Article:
Tuesday, June 24, 2014

The Care And Feeding Of Arcade Games

Six Flags Over Mid-America has two video arcades: "The Great Escape" and "Pac-M-Inn" (later, "Grant's Gallery" to better fit the Missouri theme of that section of the park). Games oversees their operations, but we're mostly there to change dollars into quarters for guests and give refunds for erratic machines.

For the first year of my Six Flags career, arcade personnel are dispatched from a small backroom on the Spanish backstreet, halfway across the park. The operation later moves to a backroom behind the games next to the Ninja coaster. But wherever you're dispatched from, you end up largely on your own to walk a beat through the beeping and buzzing of the games with a key to get into their coin box for refunds or give free plays.

One of the foremen sets some ground rules, posted in a small backroom at each arcade above the cash box where we keep dollar bills guests turn in for change.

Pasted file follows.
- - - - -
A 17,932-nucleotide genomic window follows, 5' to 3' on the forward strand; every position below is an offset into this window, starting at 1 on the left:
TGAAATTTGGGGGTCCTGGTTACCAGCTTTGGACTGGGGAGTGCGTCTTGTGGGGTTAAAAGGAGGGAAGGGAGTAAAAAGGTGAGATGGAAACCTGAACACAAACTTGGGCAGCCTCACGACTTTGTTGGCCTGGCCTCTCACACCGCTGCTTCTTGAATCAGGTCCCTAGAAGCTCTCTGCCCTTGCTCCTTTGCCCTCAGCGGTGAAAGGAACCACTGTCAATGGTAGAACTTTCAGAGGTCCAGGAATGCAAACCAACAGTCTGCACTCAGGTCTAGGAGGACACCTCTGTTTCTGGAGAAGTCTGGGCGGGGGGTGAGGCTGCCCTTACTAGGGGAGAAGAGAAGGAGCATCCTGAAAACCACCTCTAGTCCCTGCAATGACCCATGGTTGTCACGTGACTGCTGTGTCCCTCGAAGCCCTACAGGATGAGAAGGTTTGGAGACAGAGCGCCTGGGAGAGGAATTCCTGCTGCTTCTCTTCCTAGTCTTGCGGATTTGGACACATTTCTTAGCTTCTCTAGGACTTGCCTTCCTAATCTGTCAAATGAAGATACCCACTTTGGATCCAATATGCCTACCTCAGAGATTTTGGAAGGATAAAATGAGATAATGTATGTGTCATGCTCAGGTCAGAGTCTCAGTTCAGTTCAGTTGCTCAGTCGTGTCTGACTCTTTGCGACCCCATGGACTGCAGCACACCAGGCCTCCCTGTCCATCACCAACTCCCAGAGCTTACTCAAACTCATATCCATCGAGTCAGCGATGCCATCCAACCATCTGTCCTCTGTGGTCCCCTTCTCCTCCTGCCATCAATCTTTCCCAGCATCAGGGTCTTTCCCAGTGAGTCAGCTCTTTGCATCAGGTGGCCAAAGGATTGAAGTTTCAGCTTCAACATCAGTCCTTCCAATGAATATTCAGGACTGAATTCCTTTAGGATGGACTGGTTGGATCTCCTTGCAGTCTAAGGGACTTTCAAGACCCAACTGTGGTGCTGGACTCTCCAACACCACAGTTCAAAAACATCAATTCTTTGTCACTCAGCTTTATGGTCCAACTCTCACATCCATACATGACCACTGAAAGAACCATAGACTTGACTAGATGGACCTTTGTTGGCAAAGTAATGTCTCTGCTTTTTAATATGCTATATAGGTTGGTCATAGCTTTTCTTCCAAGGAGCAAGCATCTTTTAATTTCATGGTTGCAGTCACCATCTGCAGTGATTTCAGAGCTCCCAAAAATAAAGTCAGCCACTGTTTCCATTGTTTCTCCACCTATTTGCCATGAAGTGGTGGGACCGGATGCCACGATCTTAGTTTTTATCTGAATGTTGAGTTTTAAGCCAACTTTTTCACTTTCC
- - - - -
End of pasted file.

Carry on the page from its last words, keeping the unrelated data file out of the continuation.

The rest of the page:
• Smile, walk around, enjoy your job.
  • Don't let people dance in front of the jukebox!
  • You will immediately call for more change when you get down to $50 worth of quarters.
  • Don't let people bring in food and drinks.
Many of the games are at least two to three years out of date. People haven't yet developed an affinity for retro gaming, so it's not unusual to see some consoles sit and gather dust. In my second year, Six Flags turns to an outside company to lease better games, but they bolt up the coin boxes. Instead of digging out quarters, I have to write up refund slips for guests, which is a pain for both of us.

Up at "The Great Escape," we bring in a slew of ticket-dispensing games similar to what you now see at Peter Piper Pizza or Dave and Buster's. The prizes require an obscenely high amount of tickets, as you would expect.

"We were going to get Virtual Reality," somebody tells me, "but the company wanted 70 percent of the revenue."

At least twice a summer, we would have Games parties at the Great Escape, where somebody would be able to get into the coin boxes and put the games on free play. This would be Babylon, if we didn't have so many games riffing on Mortal Kombat.

Whatever happened to Pac-Man and Donkey Kong?

No comments: